Feel free to call us at (888) 258-5129 to answer any and all questions you may have about hospice or our specific services.

1. What Is Hospice Care?

The hospice approach provides “palliative” care to individuals diagnosed with a life-limiting illness in addition to supportive services to their loved ones. Generally, hospice care is provided by an interdisciplinary team of professionals comprised of the hospice staff, volunteers and the patient’s physician and can range from intermittent home-based care to inpatient situations with emphasis on maintaining the patient in their most comfortable, familiar and least-restrictive environment – their home.

2. When Should a Decision About Entering a Hospice Program be Made and Who Should Make It?

At any time during a life-limiting illness, we believe it’s appropriate to discuss all of a patient’s care options – including hospice. By law, the decision belongs solely to the patient, and as such most hospices accept patients facing a life-expectancy of six or less months and who are referred by their personal physician.

3. Should I Wait for our Physician to Suggest the Possibility of Hospice…or Should I Bring it up First?

The family and patient should feel free to discuss hospice care at any time with the physician handling the case, other health care professionals plus clergy and friends.

4. Is All Hospice Care Alike?

Absolutely not. While many hospice services providers offer some basic level of care, the quantity and quality of all services can vary significantly from one hospice to another. To locate the most ideal hospice match for a patient’s needs, ask your doctor, health care professionals, clergy, social workers or friends who may have received care for a family member.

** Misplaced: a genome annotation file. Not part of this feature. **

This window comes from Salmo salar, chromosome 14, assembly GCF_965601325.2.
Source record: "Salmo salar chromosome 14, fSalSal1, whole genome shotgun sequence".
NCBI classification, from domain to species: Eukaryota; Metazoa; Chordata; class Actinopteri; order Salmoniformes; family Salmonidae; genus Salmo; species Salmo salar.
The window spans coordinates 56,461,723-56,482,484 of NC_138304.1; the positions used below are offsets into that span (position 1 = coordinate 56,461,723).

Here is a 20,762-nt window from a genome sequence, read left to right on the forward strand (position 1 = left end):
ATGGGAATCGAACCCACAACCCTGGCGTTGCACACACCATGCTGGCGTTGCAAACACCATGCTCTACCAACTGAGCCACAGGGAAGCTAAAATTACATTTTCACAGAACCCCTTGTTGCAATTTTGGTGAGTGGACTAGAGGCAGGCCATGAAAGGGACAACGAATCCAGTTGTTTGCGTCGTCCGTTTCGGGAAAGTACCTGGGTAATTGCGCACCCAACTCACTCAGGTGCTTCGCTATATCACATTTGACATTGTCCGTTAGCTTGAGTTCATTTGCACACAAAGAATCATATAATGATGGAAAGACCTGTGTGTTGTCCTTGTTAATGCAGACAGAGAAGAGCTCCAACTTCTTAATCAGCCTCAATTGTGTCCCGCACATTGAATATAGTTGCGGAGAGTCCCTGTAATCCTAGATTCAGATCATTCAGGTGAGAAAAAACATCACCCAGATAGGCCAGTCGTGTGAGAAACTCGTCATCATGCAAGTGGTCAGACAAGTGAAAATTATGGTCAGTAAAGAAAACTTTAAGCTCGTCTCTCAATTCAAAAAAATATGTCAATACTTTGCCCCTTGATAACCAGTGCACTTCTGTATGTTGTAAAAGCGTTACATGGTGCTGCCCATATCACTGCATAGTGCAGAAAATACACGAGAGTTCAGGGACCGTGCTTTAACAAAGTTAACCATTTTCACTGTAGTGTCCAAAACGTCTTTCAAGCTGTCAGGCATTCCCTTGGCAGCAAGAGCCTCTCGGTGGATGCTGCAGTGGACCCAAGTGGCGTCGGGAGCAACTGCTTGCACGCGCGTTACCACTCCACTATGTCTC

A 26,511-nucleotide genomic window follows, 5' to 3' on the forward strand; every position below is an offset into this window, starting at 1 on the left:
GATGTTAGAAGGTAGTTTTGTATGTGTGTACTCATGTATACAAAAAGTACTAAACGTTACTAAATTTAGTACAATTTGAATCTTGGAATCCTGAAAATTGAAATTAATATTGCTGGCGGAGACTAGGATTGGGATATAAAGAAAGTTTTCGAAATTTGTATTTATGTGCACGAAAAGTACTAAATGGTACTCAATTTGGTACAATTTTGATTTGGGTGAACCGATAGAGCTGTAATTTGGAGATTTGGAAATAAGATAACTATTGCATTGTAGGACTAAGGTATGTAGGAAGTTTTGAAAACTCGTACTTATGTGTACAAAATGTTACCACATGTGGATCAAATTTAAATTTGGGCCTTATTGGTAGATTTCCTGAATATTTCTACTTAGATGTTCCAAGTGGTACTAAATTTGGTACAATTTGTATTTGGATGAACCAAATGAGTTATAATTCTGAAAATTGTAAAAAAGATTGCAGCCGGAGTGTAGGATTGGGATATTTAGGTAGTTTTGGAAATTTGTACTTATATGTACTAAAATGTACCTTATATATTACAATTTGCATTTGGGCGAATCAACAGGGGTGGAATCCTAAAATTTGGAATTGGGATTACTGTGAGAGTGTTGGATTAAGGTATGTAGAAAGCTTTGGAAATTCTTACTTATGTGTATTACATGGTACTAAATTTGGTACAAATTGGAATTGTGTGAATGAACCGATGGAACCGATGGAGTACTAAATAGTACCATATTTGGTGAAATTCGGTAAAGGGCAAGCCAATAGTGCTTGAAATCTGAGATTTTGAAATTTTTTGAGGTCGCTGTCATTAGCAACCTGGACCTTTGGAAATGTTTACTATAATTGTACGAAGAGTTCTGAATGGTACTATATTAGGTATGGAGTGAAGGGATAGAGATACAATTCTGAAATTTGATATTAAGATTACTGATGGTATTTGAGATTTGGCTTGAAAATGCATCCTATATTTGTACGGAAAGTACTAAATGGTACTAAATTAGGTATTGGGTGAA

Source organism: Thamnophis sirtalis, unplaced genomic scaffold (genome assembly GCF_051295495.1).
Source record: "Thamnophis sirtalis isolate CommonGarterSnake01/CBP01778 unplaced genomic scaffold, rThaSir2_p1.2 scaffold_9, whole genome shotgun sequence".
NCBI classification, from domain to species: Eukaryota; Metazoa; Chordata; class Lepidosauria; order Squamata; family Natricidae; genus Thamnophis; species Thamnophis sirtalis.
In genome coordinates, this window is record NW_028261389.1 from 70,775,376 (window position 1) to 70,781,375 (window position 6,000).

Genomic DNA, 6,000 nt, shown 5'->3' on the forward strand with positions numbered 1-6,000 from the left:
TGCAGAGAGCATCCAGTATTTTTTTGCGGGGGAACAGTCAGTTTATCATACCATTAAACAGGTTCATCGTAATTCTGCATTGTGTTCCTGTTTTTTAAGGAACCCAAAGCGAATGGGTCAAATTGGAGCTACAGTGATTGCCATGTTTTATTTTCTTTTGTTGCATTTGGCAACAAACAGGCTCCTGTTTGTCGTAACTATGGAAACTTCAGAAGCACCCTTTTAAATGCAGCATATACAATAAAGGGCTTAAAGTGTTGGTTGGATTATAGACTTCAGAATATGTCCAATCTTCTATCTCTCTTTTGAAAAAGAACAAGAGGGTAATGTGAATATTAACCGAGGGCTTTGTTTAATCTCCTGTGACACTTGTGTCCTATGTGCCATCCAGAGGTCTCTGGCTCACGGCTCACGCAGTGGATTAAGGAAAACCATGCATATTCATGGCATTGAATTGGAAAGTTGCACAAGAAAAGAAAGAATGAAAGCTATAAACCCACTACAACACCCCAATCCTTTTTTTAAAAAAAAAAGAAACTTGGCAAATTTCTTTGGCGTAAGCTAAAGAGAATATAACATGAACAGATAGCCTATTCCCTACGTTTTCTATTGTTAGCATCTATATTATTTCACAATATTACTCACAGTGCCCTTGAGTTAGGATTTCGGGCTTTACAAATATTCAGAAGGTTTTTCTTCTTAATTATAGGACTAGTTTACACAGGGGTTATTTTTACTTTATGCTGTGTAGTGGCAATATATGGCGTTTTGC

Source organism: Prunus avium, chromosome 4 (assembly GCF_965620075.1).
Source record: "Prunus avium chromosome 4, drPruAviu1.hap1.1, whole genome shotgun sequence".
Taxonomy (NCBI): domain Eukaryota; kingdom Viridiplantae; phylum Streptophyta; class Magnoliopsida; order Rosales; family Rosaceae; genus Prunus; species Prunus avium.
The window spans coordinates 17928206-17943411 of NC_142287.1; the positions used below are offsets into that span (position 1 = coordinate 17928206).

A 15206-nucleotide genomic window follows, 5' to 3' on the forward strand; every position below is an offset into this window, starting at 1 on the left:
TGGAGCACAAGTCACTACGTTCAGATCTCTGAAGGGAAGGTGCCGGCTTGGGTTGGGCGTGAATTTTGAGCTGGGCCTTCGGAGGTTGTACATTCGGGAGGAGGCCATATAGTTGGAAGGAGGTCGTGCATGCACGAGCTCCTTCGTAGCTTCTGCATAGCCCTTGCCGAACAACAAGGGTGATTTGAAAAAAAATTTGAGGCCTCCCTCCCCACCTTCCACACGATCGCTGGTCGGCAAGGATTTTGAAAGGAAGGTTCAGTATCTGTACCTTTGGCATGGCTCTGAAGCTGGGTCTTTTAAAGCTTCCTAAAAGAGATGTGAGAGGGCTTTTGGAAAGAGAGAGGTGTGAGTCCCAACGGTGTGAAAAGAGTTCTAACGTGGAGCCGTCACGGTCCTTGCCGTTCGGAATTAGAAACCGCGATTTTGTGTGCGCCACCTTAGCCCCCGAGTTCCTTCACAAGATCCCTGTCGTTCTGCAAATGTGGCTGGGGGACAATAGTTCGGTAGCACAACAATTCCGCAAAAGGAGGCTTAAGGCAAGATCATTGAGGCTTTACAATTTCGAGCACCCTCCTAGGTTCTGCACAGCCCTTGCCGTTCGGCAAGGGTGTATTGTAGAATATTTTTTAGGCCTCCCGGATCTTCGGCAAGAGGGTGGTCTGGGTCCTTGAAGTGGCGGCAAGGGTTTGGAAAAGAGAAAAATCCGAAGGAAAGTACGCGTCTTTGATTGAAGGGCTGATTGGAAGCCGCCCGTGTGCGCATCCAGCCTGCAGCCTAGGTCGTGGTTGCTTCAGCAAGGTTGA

5. How Many Levels Of Hospice Care Are there?

There are four levels of hospice care practiced by facilities such as Royal Home Companion in the United States. Every patient receiving hospice services falls into one of these four categories; a hospice patient can move from one level to another and back, however, depending on the services required to fulfill his or her needs. The bottom line is that the needs of the patient – our primary concern – will determine their individual level of care. These levels encompass:

  • Routine Home Care – Patient at home with symptoms controlled
  • Continuous Nursing Care at Home – Patient at home with uncontrolled symptoms
  • Inpatient Care – Patient in facility with uncontrolled symptoms
  • Respite Care – Patient at facility with symptoms controlled

6. Can a Hospice Patient Who Shows Signs of Recovery be Returned to “Regular” Medical Treatment?

Of course – and this would be a miraculous revelation! If the patient’s condition improves and the disease/illness shows signs of going into a remissive state, he or she can be discharged from hospice and returned to aggressive applications of therapy…or just go on about his or her daily life.